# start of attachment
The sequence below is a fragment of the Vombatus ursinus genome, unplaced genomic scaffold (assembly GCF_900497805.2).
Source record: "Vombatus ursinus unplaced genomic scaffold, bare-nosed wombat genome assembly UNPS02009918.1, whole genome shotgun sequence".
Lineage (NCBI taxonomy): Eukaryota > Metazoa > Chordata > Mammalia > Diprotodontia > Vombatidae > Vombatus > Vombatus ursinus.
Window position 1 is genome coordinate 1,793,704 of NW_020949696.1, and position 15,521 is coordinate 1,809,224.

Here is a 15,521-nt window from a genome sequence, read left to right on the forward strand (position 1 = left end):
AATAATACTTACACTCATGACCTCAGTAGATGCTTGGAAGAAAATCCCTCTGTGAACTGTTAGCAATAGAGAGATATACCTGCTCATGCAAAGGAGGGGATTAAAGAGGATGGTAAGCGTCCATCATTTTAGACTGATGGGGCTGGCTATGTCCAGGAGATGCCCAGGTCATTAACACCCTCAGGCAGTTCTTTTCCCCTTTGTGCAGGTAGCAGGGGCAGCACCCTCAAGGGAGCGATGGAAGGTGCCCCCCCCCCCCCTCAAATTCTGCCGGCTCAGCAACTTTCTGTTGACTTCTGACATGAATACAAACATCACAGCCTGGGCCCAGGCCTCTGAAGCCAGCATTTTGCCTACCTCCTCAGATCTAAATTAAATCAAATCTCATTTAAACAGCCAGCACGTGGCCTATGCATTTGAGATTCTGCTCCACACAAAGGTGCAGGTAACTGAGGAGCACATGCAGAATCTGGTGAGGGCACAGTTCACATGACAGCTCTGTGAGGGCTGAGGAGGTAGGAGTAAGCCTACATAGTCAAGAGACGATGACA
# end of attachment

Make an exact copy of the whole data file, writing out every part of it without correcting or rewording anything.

The sequence below is a fragment of the Vombatus ursinus genome, unplaced genomic scaffold (assembly GCF_900497805.2).
Source record: "Vombatus ursinus unplaced genomic scaffold, bare-nosed wombat genome assembly UNPS02009918.1, whole genome shotgun sequence".
Lineage (NCBI taxonomy): Eukaryota > Metazoa > Chordata > Mammalia > Diprotodontia > Vombatidae > Vombatus > Vombatus ursinus.
Window position 1 is genome coordinate 1,793,704 of NW_020949696.1, and position 15,521 is coordinate 1,809,224.

Here is a 15,521-nt window from a genome sequence, read left to right on the forward strand (position 1 = left end):
AATAATACTTACACTCATGACCTCAGTAGATGCTTGGAAGAAAATCCCTCTGTGAACTGTTAGCAATAGAGAGATATACCTGCTCATGCAAAGGAGGGGATTAAAGAGGATGGTAAGCGTCCATCATTTTAGACTGATGGGGCTGGCTATGTCCAGGAGATGCCCAGGTCATTAACACCCTCAGGCAGTTCTTTTCCCCTTTGTGCAGGTAGCAGGGGCAGCACCCTCAAGGGAGCGATGGAAGGTGCCCCCCCCCCCCCTCAAATTCTGCCGGCTCAGCAACTTTCTGTTGACTTCTGACATGAATACAAACATCACAGCCTGGGCCCAGGCCTCTGAAGCCAGCATTTTGCCTACCTCCTCAGATCTAAATTAAATCAAATCTCATTTAAACAGCCAGCACGTGGCCTATGCATTTGAGATTCTGCTCCACACAAAGGTGCAGGTAACTGAGGAGCACATGCAGAATCTGGTGAGGGCACAGTTCACATGACAGCTCTGTGAGGGCTGAGGAGGTAGGAGTAAGCCTACATAGTCAAGAGACGATGACA